All pages are mobile friendly, but if I really wanted to know what the best toothpaste was, I’d definitely prefer to read the Businessinsider.com page – coincidentally the only page that moved up to page one following the shake-up and stayed there.
In other words, the only one to satisfy my intent was in fact the only page that remained visible post shake-up. This page, to me answers my question perfectly.
What do these insights tell us about the core update?
Based on our testing, we can deduce that this algorithm is concerned with optimizing search results to support user intent, rather than to audit quality.
- Losses were not drastic, meaning we can rule out a penalty of any kind.
- Of all winners, none appeared to rise as a result of content updates.
- Some sites with strong, relevant content seemingly lost rankings in Google UK, as they were intended for the US market. This suggests that Google was auditing relevancy factors beyond just content (i.e. location / tld), to serve the best results and satisfy user intent.
In this respect, Google’s core update was concerned with the nature rather than the quality of content.
What better way to test the match of nature with intent than by shaking up the SERPs for a couple of weeks to determine user reaction?
Should you panic when your content visibility nosedives?
If your content visibility drops, it’s always necessary to carry out checks to ensure you have done everything within your power to mitigate the issue.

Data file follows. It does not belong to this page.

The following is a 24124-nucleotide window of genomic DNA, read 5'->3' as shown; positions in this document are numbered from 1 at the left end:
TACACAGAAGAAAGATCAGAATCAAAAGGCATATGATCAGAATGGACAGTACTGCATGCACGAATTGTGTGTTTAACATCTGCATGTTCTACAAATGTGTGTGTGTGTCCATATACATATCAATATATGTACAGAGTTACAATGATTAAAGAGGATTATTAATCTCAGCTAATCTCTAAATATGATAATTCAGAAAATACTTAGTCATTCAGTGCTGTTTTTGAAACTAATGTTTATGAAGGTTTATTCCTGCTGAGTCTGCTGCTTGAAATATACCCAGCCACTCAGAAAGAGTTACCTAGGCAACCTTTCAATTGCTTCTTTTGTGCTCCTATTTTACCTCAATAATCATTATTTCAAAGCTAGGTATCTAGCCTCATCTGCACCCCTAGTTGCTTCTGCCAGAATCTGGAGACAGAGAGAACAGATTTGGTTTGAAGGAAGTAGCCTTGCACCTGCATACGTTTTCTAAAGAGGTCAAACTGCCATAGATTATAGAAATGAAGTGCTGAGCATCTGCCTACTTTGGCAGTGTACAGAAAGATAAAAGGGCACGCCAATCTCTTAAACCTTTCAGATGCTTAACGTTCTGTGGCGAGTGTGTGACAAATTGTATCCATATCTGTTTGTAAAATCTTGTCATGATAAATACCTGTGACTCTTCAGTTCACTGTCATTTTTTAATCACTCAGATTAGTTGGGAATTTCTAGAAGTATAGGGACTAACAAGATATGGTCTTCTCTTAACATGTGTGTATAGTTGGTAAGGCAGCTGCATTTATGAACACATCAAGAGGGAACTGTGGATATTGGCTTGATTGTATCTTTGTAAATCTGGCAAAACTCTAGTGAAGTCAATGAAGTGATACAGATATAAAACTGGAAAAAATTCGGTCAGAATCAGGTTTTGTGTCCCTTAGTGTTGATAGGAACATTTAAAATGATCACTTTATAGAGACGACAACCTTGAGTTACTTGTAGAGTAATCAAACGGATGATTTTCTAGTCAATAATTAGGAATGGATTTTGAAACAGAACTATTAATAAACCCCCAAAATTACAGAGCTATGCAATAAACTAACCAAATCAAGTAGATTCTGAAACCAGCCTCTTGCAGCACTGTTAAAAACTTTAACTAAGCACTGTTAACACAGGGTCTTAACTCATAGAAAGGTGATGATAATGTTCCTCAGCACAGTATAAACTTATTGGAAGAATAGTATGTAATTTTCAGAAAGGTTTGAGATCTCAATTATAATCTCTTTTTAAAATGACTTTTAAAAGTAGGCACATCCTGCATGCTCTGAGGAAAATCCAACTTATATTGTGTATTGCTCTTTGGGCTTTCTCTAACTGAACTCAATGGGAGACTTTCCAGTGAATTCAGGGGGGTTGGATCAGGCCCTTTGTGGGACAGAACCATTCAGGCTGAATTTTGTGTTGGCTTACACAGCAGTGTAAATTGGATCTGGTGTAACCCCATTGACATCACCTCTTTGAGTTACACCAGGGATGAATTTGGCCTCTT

In the face of an algorithm update (like the recent broad core update), however, the best advice is to do nothing but monitor the SERPs closely.
If it is algorithmic testing, you most certainly won’t be the only one involved. Other sites will follow the exact same pattern down to the day. That’s a big clue that it’s algorithmic rather than isolated. Talking to others within the SEO and webmaster communities can help you to affirm that yours isn’t an isolated incident, and that you aren’t on the receiving end of a penalty from Google.
Google has confirmed that sites that experienced ranking drops as a result of the broad core update aren’t necessarily doing anything wrong. As I stated at the beginning of this article, the losses that we did observe were short-lived and not drastic.
If you want to make sure that your content is insulated against future updates of this kind, focus on creating content that puts the searcher first and will satisfy user intent. But above all: don’t panic.
A version of this article was originally published to the Pi Datametrics blog.